Glad you asked! The reason you use a percentage rather than a "flat" increase is that you want to make sure employees don't lose money when they're promoted from an hourly position with overtime into a management position without overtime. The only way to guarantee this (apart from giving everybody, like, a $100,000 pay increase when they're promoted to supervisor) is to base the employee's supervisor pay on his or her prior hourly pay.

Oh, OK. Thanks. Now, back to our story. Flo freely chose the machine operator job (contrast with "The Channel Effect" below), but the machine operator job didn't pay as much as the mechanic job, so when Flo was promoted and got her 10 percent increase, she got less real money than the guys did. And her future raises would have been a percentage of each year's salary. Which means that, even if Flo and the guys got exactly the same percentage increases every year after their promotions, as with Lilly Ledbetter, the pay gap would continue to widen, and after 20 years Flo would be earning significantly less than her male counterparts. Even though she is every bit as good a supervisor as they are, and even though your company has treated her in a completely non-discriminatory manner.

Doesn't seem right, does it? So, even though this is technically not discrimination, we do normally suggest that employers give their "Flo's" an adjustment to bring them into line with their counterparts.

The Channel Effect. Thanks to commenter Randy Martinez for bringing this up last week in connection with sales positions. Anyone with eyes to see and ears to hear knows that women (statistically speaking, of course) tend to choose certain jobs and that men (statistically speaking, of course) tend to choose other jobs. If these choices are truly voluntary, then there is nothing wrong with it -- whatever the government or the National Organization for Women may tell you.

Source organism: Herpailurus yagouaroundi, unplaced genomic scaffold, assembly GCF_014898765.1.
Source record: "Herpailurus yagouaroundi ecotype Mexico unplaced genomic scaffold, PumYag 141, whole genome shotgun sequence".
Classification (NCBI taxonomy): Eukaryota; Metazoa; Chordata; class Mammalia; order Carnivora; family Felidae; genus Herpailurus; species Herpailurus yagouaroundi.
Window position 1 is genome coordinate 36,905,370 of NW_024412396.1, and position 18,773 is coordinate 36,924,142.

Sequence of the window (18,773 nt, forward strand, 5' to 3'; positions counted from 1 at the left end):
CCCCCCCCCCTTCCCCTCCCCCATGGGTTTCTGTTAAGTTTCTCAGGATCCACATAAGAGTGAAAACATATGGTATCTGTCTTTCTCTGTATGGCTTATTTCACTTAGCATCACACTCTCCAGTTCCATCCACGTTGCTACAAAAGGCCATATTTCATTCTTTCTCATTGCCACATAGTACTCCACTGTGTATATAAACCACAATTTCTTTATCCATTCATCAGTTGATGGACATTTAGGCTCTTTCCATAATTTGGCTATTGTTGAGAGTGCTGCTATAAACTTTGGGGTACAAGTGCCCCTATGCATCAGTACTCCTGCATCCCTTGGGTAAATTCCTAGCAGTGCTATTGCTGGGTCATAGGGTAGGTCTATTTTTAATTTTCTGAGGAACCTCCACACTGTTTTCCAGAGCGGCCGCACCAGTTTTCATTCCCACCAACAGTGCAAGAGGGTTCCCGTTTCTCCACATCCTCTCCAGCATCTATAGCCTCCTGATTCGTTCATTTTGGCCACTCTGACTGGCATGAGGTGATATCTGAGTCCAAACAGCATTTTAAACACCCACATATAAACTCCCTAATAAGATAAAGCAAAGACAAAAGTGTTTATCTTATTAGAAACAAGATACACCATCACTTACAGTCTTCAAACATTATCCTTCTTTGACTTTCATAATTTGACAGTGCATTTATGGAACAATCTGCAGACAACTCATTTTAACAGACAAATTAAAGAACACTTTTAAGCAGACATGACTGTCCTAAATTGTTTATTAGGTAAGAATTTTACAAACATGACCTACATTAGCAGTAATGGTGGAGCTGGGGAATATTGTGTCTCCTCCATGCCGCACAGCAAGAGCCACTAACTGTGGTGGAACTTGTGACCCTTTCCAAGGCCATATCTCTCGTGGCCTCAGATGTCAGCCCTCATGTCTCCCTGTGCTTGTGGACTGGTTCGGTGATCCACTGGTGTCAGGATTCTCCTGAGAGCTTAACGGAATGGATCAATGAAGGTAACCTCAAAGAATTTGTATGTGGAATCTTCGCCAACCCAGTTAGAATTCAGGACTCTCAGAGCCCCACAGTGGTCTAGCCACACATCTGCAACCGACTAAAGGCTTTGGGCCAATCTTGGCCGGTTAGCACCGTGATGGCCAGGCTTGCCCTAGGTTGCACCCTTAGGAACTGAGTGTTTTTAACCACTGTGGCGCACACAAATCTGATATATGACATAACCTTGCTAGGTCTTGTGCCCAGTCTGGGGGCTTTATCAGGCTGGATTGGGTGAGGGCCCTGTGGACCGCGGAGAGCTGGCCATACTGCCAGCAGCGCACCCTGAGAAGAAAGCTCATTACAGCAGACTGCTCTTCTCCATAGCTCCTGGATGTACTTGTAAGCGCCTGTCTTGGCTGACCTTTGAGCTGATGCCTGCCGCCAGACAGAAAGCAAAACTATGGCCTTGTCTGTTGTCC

But occasionally the employer will take it upon itself to "guide" women into certain jobs and "guide" men into different jobs that pay more money.

In recent history, supermarkets have been accused of channeling women into cashier positions and men into meat department positions, which pay a lot more because they involve things like cleaning fish guts and cutting cows up into steaks. (I'm not saying supermarkets actually channel -- only that they've been accused of it.)

The OFCCP is onto channeling, and has announced that it will be on the lookout for it during compensation audits.

If you're "channeling" based on assumptions, stereotypes, or even past experience, about what men and women prefer to do or are better at, then stop it! Right now! This is sex discrimination, and it is illegal.

Then, once you've stopped, figure out a way to offer the "male" jobs to your female employees. Many will prefer to stay where they are, but those who prefer the "male" jobs ought to have the opportunity. Once you find out who those women are, consider whether you also need to make some pay adjustments.

The "I Have No Flipping Idea" Effect. Finally, you might come across this one. You or your lawyer finds that a female is paid less than similarly situated males. You try to figure out why. You investigate all of the non-discriminatory reasons we discussed in last week's post, and none of those fit. You investigate all of the discriminatory or quasi-discriminatory reasons discussed above, and none of those fit, either. You talk to everybody who has been involved in hiring these people, as well as those involved in giving raises.

If you have a pay disparity that you cannot explain, then go ahead and make an adjustment. Your utter lack of an explanation will be held against you.

Next week, I'll conclude this series with a post on preventive steps that employers can take to avoid creating pay disparities in the first place.

Visit the Employment and Labor Law Insider for additional insights from Robin Shea, a partner with the national labor and employment law firm Constangy, Brooks & Smith, LLP.